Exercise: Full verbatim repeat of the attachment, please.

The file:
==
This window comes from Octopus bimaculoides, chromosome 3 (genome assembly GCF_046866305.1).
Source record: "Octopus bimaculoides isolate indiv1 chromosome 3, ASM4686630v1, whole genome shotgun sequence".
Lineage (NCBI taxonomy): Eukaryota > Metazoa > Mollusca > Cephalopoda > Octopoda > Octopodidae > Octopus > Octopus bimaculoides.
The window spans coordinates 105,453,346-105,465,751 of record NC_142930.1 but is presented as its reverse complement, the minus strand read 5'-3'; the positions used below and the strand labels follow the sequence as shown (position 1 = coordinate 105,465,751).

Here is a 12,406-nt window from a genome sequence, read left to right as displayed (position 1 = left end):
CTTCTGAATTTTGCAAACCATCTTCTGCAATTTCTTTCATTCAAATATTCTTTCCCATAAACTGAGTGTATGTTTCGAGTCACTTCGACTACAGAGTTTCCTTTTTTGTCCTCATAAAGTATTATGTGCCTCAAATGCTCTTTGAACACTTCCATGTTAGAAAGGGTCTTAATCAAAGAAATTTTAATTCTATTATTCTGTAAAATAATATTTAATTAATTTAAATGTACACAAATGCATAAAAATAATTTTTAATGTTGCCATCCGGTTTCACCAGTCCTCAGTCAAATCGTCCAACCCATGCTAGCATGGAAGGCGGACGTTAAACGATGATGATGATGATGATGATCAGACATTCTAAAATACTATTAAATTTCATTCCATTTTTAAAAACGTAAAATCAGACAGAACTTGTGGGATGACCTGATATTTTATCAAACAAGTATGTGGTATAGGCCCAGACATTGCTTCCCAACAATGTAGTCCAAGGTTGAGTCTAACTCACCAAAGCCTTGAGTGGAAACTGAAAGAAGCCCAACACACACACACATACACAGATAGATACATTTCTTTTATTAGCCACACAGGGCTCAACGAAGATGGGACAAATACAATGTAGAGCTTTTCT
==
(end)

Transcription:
This window comes from Octopus bimaculoides, chromosome 3 (genome assembly GCF_046866305.1).
Source record: "Octopus bimaculoides isolate indiv1 chromosome 3, ASM4686630v1, whole genome shotgun sequence".
Lineage (NCBI taxonomy): Eukaryota > Metazoa > Mollusca > Cephalopoda > Octopoda > Octopodidae > Octopus > Octopus bimaculoides.
The window spans coordinates 105,453,346-105,465,751 of record NC_142930.1 but is presented as its reverse complement, the minus strand read 5'-3'; the positions used below and the strand labels follow the sequence as shown (position 1 = coordinate 105,465,751).

Here is a 12,406-nt window from a genome sequence, read left to right as displayed (position 1 = left end):
CTTCTGAATTTTGCAAACCATCTTCTGCAATTTCTTTCATTCAAATATTCTTTCCCATAAACTGAGTGTATGTTTCGAGTCACTTCGACTACAGAGTTTCCTTTTTTGTCCTCATAAAGTATTATGTGCCTCAAATGCTCTTTGAACACTTCCATGTTAGAAAGGGTCTTAATCAAAGAAATTTTAATTCTATTATTCTGTAAAATAATATTTAATTAATTTAAATGTACACAAATGCATAAAAATAATTTTTAATGTTGCCATCCGGTTTCACCAGTCCTCAGTCAAATCGTCCAACCCATGCTAGCATGGAAGGCGGACGTTAAACGATGATGATGATGATGATGATCAGACATTCTAAAATACTATTAAATTTCATTCCATTTTTAAAAACGTAAAATCAGACAGAACTTGTGGGATGACCTGATATTTTATCAAACAAGTATGTGGTATAGGCCCAGACATTGCTTCCCAACAATGTAGTCCAAGGTTGAGTCTAACTCACCAAAGCCTTGAGTGGAAACTGAAAGAAGCCCAACACACACACACATACACAGATAGATACATTTCTTTTATTAGCCACACAGGGCTCAACGAAGATGGGACAAATACAATGTAGAGCTTTTCT